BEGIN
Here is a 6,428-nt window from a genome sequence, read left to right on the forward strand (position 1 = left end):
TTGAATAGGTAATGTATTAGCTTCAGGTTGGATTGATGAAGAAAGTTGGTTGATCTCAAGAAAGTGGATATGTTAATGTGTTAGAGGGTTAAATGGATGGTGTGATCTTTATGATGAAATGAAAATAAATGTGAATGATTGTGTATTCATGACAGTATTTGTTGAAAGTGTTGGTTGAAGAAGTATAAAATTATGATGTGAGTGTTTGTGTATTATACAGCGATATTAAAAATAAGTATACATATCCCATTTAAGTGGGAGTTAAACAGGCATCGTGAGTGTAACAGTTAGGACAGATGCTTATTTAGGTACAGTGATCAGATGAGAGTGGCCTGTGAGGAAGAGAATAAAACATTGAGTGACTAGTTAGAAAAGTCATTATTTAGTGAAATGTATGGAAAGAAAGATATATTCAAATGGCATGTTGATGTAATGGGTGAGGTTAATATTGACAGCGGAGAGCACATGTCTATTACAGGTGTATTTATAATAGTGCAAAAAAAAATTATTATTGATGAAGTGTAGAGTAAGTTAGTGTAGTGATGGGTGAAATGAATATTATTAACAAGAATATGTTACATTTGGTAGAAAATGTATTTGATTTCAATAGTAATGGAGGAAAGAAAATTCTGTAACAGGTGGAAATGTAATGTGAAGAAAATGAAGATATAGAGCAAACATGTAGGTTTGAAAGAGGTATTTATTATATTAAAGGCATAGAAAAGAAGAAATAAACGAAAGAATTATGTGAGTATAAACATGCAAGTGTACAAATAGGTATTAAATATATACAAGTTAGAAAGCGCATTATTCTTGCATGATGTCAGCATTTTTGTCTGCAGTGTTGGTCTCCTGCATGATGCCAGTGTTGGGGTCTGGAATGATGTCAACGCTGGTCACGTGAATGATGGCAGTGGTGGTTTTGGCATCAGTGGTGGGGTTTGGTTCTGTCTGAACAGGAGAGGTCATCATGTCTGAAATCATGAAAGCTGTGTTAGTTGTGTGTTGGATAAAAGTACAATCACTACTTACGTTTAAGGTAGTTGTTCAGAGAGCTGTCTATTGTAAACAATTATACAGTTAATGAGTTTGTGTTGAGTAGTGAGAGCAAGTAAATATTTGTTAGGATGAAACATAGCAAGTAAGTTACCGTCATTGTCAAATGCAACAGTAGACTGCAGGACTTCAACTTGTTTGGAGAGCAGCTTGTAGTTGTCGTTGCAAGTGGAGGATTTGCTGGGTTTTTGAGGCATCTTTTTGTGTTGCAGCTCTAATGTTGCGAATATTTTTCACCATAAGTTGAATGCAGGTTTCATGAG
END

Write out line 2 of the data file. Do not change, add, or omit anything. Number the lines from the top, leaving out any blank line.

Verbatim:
TTGAATAGGTAATGTATTAGCTTCAGGTTGGATTGATGAAGAAAGTTGGTTGATCTCAAGAAAGTGGATATGTTAATGTGTTAGAGGGTTAAATGGATGGTGTGATCTTTATGATGAAATGAAAATAAATGTGAATGATTGTGTATTCATGACAGTATTTGTTGAAAGTGTTGGTTGAAGAAGTATAAAATTATGATGTGAGTGTTTGTGTATTATACAGCGATATTAAAAATAAGTATACATATCCCATTTAAGTGGGAGTTAAACAGGCATCGTGAGTGTAACAGTTAGGACAGATGCTTATTTAGGTACAGTGATCAGATGAGAGTGGCCTGTGAGGAAGAGAATAAAACATTGAGTGACTAGTTAGAAAAGTCATTATTTAGTGAAATGTATGGAAAGAAAGATATATTCAAATGGCATGTTGATGTAATGGGTGAGGTTAATATTGACAGCGGAGAGCACATGTCTATTACAGGTGTATTTATAATAGTGCAAAAAAAAATTATTATTGATGAAGTGTAGAGTAAGTTAGTGTAGTGATGGGTGAAATGAATATTATTAACAAGAATATGTTACATTTGGTAGAAAATGTATTTGATTTCAATAGTAATGGAGGAAAGAAAATTCTGTAACAGGTGGAAATGTAATGTGAAGAAAATGAAGATATAGAGCAAACATGTAGGTTTGAAAGAGGTATTTATTATATTAAAGGCATAGAAAAGAAGAAATAAACGAAAGAATTATGTGAGTATAAACATGCAAGTGTACAAATAGGTATTAAATATATACAAGTTAGAAAGCGCATTATTCTTGCATGATGTCAGCATTTTTGTCTGCAGTGTTGGTCTCCTGCATGATGCCAGTGTTGGGGTCTGGAATGATGTCAACGCTGGTCACGTGAATGATGGCAGTGGTGGTTTTGGCATCAGTGGTGGGGTTTGGTTCTGTCTGAACAGGAGAGGTCATCATGTCTGAAATCATGAAAGCTGTGTTAGTTGTGTGTTGGATAAAAGTACAATCACTACTTACGTTTAAGGTAGTTGTTCAGAGAGCTGTCTATTGTAAACAATTATACAGTTAATGAGTTTGTGTTGAGTAGTGAGAGCAAGTAAATATTTGTTAGGATGAAACATAGCAAGTAAGTTACCGTCATTGTCAAATGCAACAGTAGACTGCAGGACTTCAACTTGTTTGGAGAGCAGCTTGTAGTTGTCGTTGCAAGTGGAGGATTTGCTGGGTTTTTGAGGCATCTTTTTGTGTTGCAGCTCTAATGTTGCGAATATTTTTCACCATAAGTTGAATGCAGGTTTCATGAG